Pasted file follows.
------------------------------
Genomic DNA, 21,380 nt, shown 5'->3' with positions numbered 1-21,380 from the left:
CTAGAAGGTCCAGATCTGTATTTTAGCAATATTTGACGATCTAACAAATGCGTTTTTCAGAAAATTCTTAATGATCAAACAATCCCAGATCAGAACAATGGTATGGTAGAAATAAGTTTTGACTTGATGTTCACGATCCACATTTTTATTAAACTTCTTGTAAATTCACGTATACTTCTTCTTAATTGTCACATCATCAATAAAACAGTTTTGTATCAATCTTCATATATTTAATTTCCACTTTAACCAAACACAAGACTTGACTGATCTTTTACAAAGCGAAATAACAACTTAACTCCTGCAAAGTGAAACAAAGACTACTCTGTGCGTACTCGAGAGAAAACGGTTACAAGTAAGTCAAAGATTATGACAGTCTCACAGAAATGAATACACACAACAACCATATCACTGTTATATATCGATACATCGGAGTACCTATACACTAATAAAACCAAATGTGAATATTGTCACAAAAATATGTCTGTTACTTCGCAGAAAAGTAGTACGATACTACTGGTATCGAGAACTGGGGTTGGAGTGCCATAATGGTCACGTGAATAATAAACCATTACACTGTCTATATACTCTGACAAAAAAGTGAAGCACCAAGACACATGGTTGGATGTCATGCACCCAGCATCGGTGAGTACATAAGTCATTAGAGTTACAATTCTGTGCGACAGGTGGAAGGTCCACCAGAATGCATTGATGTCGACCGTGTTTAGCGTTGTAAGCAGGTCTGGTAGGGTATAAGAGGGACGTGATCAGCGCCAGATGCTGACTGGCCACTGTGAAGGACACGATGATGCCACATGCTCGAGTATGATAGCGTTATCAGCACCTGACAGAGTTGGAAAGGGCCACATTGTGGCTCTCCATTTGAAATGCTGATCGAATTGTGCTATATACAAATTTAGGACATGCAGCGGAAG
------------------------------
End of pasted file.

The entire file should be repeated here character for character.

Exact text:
Genomic DNA, 21,380 nt, shown 5'->3' with positions numbered 1-21,380 from the left:
CTAGAAGGTCCAGATCTGTATTTTAGCAATATTTGACGATCTAACAAATGCGTTTTTCAGAAAATTCTTAATGATCAAACAATCCCAGATCAGAACAATGGTATGGTAGAAATAAGTTTTGACTTGATGTTCACGATCCACATTTTTATTAAACTTCTTGTAAATTCACGTATACTTCTTCTTAATTGTCACATCATCAATAAAACAGTTTTGTATCAATCTTCATATATTTAATTTCCACTTTAACCAAACACAAGACTTGACTGATCTTTTACAAAGCGAAATAACAACTTAACTCCTGCAAAGTGAAACAAAGACTACTCTGTGCGTACTCGAGAGAAAACGGTTACAAGTAAGTCAAAGATTATGACAGTCTCACAGAAATGAATACACACAACAACCATATCACTGTTATATATCGATACATCGGAGTACCTATACACTAATAAAACCAAATGTGAATATTGTCACAAAAATATGTCTGTTACTTCGCAGAAAAGTAGTACGATACTACTGGTATCGAGAACTGGGGTTGGAGTGCCATAATGGTCACGTGAATAATAAACCATTACACTGTCTATATACTCTGACAAAAAAGTGAAGCACCAAGACACATGGTTGGATGTCATGCACCCAGCATCGGTGAGTACATAAGTCATTAGAGTTACAATTCTGTGCGACAGGTGGAAGGTCCACCAGAATGCATTGATGTCGACCGTGTTTAGCGTTGTAAGCAGGTCTGGTAGGGTATAAGAGGGACGTGATCAGCGCCAGATGCTGACTGGCCACTGTGAAGGACACGATGATGCCACATGCTCGAGTATGATAGCGTTATCAGCACCTGACAGAGTTGGAAAGGGCCACATTGTGGCTCTCCATTTGAAATGCTGATCGAATTGTGCTATATACAAATTTAGGACATGCAGCGGAAG